David L. Robbins
Novelist, Educator, Playwright, Essayist
Soldier Magazine Interview (2008)
by David L. Robbins on May 19th, 2014

Soldier: Why do you have a fascination with the Second World War?

David L. Robbins: I don’t particularly have a fascination with the Second World War. My preoccupation is with grand settings for my characters. If you want to know what a character is going to do and what he is made of, have him fall in love, or have him troubled and tested, perhaps shoot at him, test him, boil him in a cauldron. Great historical cauldrons are what I look for. The Second World War is one setting that fits the bill. Plus, I look for backdrops that allow my readers to learn something; the Eastern Front of the Second World War has been badly overlooked in the West in both fiction and history. So I set three books there: the battles of Stalingrad, Kursk, and Berlin.

Soldier: Your work seems radically different from a lot of other American writers, how do you explain this?

Robbins: First, I think that’s a flattering remark, so thank you. Insofar as I may presume that you are correct, my work differs because I believe I am one of only a handful of American writers who believes you can tell a rousing good, exciting tale with beautiful language and insight. Too often, American publishers and writers fall for the easy bits of raw action and dialogue to tell their tales. I respect my stories too much to lay them out in anything but their finest forms. I love words, and I love the riddles and vagaries of the heart. Moral quandaries, terror, courage, memory, loyalty, adoration, loss—how can any machine, mystery or autopsy be better than an exploration of these? I trust words and insight to be the masters of my stories, and allow action and dialogue to serve them.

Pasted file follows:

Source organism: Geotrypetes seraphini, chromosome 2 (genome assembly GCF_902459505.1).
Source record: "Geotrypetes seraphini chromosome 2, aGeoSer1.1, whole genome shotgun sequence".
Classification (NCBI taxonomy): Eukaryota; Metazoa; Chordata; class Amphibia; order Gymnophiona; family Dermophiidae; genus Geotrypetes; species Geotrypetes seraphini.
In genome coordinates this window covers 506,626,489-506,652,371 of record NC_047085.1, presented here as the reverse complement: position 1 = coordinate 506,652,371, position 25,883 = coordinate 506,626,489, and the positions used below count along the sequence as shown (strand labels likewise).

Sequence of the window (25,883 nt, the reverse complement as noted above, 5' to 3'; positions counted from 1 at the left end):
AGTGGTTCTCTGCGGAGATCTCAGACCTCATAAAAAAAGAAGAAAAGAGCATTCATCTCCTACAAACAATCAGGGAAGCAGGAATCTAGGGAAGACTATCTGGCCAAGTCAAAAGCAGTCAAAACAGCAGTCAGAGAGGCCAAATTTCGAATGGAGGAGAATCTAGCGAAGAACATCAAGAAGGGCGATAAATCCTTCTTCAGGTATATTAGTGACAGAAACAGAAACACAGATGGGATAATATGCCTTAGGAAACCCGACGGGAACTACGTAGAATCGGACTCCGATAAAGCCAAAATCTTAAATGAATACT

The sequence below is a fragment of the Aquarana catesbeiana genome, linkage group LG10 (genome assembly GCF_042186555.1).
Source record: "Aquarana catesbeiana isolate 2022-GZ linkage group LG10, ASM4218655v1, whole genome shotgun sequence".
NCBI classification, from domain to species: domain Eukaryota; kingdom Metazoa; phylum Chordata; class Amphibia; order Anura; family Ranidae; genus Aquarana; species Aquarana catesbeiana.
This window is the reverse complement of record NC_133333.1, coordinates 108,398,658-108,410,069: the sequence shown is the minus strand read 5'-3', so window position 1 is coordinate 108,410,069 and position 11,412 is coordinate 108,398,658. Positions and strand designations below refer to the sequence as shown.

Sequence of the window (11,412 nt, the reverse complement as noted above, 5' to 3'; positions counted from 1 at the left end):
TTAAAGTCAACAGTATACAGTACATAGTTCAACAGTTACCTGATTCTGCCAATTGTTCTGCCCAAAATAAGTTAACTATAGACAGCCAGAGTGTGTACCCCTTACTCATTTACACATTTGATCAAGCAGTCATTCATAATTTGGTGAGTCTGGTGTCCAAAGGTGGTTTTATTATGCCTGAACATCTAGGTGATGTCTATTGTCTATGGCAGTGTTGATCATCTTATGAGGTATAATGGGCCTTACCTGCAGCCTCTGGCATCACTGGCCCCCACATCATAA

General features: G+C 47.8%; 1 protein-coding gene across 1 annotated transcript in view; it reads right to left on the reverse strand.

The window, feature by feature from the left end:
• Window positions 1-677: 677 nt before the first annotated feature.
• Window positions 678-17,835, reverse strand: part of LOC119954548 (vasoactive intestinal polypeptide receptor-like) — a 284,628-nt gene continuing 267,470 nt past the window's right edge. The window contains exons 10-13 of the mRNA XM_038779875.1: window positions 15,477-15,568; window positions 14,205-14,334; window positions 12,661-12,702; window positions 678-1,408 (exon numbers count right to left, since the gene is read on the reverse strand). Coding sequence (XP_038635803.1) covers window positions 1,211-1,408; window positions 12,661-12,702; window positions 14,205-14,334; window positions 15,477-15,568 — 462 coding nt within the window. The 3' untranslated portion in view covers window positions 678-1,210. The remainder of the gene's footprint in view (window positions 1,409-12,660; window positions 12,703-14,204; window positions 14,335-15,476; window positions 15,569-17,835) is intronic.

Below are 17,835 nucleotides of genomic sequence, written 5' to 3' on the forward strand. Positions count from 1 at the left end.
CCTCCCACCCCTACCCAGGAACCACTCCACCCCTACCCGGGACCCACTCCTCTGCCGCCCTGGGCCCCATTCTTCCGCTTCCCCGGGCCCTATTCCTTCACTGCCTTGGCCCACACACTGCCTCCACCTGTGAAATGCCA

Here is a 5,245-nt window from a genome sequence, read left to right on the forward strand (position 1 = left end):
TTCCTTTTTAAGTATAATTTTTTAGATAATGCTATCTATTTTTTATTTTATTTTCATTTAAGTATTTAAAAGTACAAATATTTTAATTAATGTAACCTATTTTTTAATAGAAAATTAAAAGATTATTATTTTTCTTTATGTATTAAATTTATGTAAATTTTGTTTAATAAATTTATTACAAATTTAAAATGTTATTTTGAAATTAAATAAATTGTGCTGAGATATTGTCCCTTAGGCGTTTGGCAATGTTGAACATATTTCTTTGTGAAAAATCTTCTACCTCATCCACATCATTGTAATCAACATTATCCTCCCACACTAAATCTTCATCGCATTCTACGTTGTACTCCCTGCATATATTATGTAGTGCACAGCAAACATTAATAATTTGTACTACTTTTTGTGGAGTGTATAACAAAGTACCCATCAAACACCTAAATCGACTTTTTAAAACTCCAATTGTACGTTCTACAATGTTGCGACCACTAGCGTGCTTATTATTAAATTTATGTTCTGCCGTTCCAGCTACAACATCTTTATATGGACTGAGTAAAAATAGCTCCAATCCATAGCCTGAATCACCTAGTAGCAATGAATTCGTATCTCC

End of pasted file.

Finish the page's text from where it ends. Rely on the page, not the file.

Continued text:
Soldier: What (or who) does influence your writing?

Robbins: My influences are few, really. I start with the daily news. Next comes history. Finally, the writers whose work I try to emulate—and by that I mean the effort of their work, their adherence to voice and pace, not their style; I have labored hard to establish my own style—include Steinbeck for his courage, Hemingway for his concision, Faulkner for his experimentation with form, Tolstoy and Nabokov for their breadth, and George MacDonald Fraser for his wit and accuracy.

Soldier: Where did the idea of Scorched Earth come from? It’s a very poetic type of novel.

Robbins: Out of the news. In 1996, the deacons of a church in Thomasville, Georgia actually voted to exhume a mixed-race baby. The membership of the church caught this unfortunate decision in time and did not allow it. But I saw the article and wondered what might have happened if they had actually dug up this child from their cemetery. I had little trouble feeling the outrage of the intended act. I let the story revolve one more turn in my head, added some twists, and wrote it. I wanted the telling to be poetic. I liked the juxtaposition of beauty and racism. It reflected the story’s characters, who viewed themselves not as racists but traditionalists. And it’s told in present tense, to express the ongoing fight against small-mindedness.